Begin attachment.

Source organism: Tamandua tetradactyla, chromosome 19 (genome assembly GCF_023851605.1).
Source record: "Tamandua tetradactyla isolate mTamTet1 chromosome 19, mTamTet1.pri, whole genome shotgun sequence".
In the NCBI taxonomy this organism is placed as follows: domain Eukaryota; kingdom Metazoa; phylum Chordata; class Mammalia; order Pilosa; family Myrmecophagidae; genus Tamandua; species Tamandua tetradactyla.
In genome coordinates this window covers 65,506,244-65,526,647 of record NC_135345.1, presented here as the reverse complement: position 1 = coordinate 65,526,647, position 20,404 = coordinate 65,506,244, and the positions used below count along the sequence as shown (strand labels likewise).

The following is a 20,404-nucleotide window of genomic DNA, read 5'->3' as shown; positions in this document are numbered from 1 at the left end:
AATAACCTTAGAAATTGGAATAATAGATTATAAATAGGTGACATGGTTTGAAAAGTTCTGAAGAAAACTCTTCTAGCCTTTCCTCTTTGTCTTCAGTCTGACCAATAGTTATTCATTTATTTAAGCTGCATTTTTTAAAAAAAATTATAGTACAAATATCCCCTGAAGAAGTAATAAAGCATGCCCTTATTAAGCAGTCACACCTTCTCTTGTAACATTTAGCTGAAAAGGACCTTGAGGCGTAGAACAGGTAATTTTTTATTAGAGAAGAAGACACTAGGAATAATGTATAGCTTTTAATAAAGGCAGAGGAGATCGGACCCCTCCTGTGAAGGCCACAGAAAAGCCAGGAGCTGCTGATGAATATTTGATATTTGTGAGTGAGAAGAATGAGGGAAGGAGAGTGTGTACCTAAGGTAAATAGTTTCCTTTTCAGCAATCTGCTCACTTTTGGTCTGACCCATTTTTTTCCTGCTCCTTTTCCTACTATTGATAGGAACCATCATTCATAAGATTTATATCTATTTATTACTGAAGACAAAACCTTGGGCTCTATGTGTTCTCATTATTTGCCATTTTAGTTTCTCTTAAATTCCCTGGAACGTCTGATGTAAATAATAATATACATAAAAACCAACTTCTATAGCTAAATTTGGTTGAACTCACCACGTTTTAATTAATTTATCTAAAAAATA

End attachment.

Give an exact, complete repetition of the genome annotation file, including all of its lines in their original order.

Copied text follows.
Source organism: Tamandua tetradactyla, chromosome 19 (genome assembly GCF_023851605.1).
Source record: "Tamandua tetradactyla isolate mTamTet1 chromosome 19, mTamTet1.pri, whole genome shotgun sequence".
In the NCBI taxonomy this organism is placed as follows: domain Eukaryota; kingdom Metazoa; phylum Chordata; class Mammalia; order Pilosa; family Myrmecophagidae; genus Tamandua; species Tamandua tetradactyla.
In genome coordinates this window covers 65,506,244-65,526,647 of record NC_135345.1, presented here as the reverse complement: position 1 = coordinate 65,526,647, position 20,404 = coordinate 65,506,244, and the positions used below count along the sequence as shown (strand labels likewise).

The following is a 20,404-nucleotide window of genomic DNA, read 5'->3' as shown; positions in this document are numbered from 1 at the left end:
AATAACCTTAGAAATTGGAATAATAGATTATAAATAGGTGACATGGTTTGAAAAGTTCTGAAGAAAACTCTTCTAGCCTTTCCTCTTTGTCTTCAGTCTGACCAATAGTTATTCATTTATTTAAGCTGCATTTTTTAAAAAAAATTATAGTACAAATATCCCCTGAAGAAGTAATAAAGCATGCCCTTATTAAGCAGTCACACCTTCTCTTGTAACATTTAGCTGAAAAGGACCTTGAGGCGTAGAACAGGTAATTTTTTATTAGAGAAGAAGACACTAGGAATAATGTATAGCTTTTAATAAAGGCAGAGGAGATCGGACCCCTCCTGTGAAGGCCACAGAAAAGCCAGGAGCTGCTGATGAATATTTGATATTTGTGAGTGAGAAGAATGAGGGAAGGAGAGTGTGTACCTAAGGTAAATAGTTTCCTTTTCAGCAATCTGCTCACTTTTGGTCTGACCCATTTTTTTCCTGCTCCTTTTCCTACTATTGATAGGAACCATCATTCATAAGATTTATATCTATTTATTACTGAAGACAAAACCTTGGGCTCTATGTGTTCTCATTATTTGCCATTTTAGTTTCTCTTAAATTCCCTGGAACGTCTGATGTAAATAATAATATACATAAAAACCAACTTCTATAGCTAAATTTGGTTGAACTCACCACGTTTTAATTAATTTATCTAAAAAATA